I've written before about the comparisons between U2 and Coldplay but on the way home yesterday, X & Y by Coldplay was on the car stereo again. I’ve had that album in the 6-CD changer since I bought it on it’s release day. That is an indication that I like it a lot. But during one of the songs – and I’m sorry that I don’t know many of the song titles, an unfortunate side-effect of doing much of my listening while driving – I was struck for at least the second time by the drums and bass. Actually, I was struck by the absence of a particular type of drum and bass playing.
I’ve listened to more than a little U2 and Coldplay has made no secret of the fact that U2 has been an influence on them. Their grand sound is more than a little U2-like and many people have noted the similarities. They’re more than just U2 wanna-be’s, of course. They have their own groove and their own sound but, still, the lingering U2 comparisons are too many to avoid.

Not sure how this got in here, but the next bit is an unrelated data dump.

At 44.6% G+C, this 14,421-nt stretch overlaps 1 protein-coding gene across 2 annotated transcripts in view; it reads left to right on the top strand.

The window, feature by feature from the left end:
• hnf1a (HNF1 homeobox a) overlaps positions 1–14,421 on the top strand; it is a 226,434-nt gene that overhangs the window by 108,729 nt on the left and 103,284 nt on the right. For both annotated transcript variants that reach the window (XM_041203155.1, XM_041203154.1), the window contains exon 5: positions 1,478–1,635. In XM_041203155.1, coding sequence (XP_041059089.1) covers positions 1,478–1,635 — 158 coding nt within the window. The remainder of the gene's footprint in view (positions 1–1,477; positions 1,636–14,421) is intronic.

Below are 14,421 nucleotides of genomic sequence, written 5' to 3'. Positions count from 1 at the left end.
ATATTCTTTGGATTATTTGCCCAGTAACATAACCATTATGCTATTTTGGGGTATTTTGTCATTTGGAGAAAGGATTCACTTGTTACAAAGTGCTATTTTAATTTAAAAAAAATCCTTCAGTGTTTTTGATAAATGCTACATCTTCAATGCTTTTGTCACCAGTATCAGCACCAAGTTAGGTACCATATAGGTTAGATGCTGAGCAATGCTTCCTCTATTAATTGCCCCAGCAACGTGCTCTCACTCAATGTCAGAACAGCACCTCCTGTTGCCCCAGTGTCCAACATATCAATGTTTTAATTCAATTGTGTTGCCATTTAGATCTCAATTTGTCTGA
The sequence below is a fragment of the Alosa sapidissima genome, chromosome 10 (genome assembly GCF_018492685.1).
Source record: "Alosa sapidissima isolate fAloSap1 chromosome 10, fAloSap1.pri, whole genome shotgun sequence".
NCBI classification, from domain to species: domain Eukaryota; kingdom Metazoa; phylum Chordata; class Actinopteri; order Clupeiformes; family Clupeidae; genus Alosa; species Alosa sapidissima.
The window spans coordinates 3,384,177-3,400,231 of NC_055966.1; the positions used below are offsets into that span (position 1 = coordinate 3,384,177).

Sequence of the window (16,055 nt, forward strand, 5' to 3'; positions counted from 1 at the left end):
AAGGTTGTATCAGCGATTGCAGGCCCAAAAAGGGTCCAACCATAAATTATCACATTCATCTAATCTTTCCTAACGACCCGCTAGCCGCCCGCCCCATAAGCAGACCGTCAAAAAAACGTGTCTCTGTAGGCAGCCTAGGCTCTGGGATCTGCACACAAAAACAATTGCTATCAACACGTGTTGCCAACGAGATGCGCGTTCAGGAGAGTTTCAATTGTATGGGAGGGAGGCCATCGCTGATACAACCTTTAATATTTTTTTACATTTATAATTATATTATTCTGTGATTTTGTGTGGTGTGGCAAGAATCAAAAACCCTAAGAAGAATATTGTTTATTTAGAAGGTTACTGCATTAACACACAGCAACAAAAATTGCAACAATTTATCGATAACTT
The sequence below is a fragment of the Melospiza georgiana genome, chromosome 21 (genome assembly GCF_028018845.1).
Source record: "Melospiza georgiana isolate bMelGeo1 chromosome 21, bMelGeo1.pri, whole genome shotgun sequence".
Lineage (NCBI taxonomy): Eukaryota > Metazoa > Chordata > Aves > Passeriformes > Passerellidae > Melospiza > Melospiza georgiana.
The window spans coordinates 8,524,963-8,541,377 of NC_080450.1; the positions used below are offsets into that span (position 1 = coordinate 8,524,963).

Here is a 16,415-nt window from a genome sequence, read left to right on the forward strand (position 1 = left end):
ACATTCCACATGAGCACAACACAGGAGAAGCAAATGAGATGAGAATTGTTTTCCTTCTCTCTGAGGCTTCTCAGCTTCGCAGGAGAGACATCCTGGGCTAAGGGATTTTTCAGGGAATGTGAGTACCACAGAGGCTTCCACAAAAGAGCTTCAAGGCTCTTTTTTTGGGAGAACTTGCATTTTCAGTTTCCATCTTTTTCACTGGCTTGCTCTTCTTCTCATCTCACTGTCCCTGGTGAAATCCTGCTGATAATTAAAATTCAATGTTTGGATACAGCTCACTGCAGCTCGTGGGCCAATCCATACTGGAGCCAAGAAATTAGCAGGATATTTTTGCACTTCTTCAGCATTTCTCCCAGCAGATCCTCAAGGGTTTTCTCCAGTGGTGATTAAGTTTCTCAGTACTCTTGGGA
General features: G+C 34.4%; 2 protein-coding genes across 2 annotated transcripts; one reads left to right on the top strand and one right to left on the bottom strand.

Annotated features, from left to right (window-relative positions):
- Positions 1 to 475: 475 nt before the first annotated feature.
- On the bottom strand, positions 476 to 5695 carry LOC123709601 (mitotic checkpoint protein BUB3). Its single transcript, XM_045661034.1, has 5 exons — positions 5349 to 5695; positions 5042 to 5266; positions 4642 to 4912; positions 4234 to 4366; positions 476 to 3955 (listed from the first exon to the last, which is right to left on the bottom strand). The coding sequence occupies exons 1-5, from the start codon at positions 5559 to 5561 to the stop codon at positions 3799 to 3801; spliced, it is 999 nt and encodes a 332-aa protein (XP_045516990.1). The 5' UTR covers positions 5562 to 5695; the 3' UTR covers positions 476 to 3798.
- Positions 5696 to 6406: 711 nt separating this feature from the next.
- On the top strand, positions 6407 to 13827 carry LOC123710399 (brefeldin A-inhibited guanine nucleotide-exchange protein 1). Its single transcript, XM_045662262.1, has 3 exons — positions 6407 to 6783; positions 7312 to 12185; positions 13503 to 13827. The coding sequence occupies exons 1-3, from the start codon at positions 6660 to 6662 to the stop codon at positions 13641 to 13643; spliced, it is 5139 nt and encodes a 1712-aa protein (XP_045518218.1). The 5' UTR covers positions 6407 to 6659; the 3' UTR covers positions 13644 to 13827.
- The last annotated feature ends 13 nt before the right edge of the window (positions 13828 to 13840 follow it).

U2’s strengths are legion but their secret weapon is their rhythm section. It is amazing how often I find myself listening to the bass line as a key melodic player in a U2 song. As I write this, “Sometimes You Can’t Make It On Your Own” is on my itunes and, sure enough, the bass has a wonderful riff that goes throughout the verse and serves as an excellent counterpoint to the sung melody and to Edge’s wash of sound. Larry Mullins’ drumming is often the driving force behind the songs – the thing that propels it into the stratosphere, especially the way he leads into new song sections really helps the songs have a much greater emotional impact.
Coldplay’s rhythm section, while completely adequate, hasn’t gotten to that point yet. While the players might be really important to the creation of the songs, it seems to my ears that they could be pretty easily replaced. That is something that might give Coldplay less staying power in the long run. We’ll just have to see what happens.